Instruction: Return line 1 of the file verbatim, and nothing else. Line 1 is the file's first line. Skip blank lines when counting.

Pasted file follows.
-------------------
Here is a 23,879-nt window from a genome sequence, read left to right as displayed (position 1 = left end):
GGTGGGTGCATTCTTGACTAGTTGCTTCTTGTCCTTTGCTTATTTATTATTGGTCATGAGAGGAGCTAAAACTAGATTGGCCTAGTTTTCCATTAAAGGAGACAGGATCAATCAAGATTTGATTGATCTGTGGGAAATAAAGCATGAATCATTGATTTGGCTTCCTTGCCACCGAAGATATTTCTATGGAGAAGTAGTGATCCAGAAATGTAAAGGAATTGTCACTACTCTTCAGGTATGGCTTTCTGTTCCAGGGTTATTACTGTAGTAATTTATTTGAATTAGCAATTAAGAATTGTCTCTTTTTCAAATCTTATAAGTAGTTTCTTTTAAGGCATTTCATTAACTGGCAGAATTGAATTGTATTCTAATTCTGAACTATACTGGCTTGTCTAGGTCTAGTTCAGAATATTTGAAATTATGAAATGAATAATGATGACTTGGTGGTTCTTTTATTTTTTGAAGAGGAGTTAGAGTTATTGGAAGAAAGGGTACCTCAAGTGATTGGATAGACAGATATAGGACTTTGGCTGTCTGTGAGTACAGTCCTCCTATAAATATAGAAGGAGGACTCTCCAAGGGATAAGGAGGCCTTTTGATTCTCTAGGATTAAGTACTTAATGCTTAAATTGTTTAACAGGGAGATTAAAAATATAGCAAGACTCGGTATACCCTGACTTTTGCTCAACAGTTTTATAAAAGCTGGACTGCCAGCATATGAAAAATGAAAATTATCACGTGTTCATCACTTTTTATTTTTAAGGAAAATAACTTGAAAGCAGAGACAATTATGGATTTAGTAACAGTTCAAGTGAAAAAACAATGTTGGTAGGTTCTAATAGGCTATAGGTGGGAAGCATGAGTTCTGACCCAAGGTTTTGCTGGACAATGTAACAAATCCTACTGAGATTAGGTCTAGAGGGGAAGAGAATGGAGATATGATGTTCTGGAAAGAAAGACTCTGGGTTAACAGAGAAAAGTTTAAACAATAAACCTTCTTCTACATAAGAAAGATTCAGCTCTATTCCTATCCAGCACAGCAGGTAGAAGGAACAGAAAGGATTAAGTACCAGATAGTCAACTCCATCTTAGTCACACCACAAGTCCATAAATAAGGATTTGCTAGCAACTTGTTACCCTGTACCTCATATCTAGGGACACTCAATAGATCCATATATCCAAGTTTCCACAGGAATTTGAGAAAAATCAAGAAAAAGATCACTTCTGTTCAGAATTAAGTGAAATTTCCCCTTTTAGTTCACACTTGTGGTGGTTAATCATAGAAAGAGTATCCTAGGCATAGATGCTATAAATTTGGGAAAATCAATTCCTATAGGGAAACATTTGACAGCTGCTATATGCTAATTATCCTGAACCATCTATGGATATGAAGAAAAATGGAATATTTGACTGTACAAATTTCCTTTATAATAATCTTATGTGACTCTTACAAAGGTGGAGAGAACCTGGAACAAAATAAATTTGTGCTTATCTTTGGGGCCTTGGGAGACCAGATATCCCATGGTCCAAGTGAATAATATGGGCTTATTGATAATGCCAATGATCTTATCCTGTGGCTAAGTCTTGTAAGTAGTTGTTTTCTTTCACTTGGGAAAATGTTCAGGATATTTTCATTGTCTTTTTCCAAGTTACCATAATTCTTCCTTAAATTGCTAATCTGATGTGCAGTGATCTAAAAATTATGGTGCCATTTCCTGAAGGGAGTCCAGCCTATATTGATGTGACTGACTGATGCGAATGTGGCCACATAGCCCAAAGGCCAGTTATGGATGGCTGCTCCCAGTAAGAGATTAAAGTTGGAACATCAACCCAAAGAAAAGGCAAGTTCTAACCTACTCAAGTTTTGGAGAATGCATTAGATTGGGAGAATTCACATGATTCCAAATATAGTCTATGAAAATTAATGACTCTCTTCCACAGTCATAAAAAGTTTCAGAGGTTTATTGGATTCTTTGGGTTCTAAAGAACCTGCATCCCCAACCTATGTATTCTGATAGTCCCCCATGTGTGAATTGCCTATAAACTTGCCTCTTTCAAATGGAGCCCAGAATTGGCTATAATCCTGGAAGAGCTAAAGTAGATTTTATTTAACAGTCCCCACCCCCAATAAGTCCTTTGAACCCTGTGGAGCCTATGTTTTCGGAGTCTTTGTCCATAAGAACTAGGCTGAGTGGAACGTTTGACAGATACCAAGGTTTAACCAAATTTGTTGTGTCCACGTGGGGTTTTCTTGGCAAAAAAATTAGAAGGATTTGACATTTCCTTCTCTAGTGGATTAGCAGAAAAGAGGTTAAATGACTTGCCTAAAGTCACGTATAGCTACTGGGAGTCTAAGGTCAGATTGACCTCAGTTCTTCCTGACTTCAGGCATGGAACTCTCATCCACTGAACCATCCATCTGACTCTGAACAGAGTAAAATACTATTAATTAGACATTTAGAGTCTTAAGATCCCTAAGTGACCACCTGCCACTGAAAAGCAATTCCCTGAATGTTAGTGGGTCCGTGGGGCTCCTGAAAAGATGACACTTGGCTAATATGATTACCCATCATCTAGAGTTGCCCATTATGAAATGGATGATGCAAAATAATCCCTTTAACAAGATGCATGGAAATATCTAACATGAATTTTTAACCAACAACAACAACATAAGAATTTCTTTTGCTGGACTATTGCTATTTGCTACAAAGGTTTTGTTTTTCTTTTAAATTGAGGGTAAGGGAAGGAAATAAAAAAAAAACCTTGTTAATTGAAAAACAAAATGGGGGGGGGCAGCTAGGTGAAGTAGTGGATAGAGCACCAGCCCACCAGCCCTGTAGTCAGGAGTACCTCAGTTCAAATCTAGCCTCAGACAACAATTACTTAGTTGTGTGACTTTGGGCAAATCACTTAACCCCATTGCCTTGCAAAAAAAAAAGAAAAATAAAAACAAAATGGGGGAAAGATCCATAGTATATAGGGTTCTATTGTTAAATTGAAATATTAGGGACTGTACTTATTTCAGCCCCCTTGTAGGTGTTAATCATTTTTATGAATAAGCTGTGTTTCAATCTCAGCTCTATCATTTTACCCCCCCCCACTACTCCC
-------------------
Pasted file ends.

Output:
Here is a 23,879-nt window from a genome sequence, read left to right as displayed (position 1 = left end):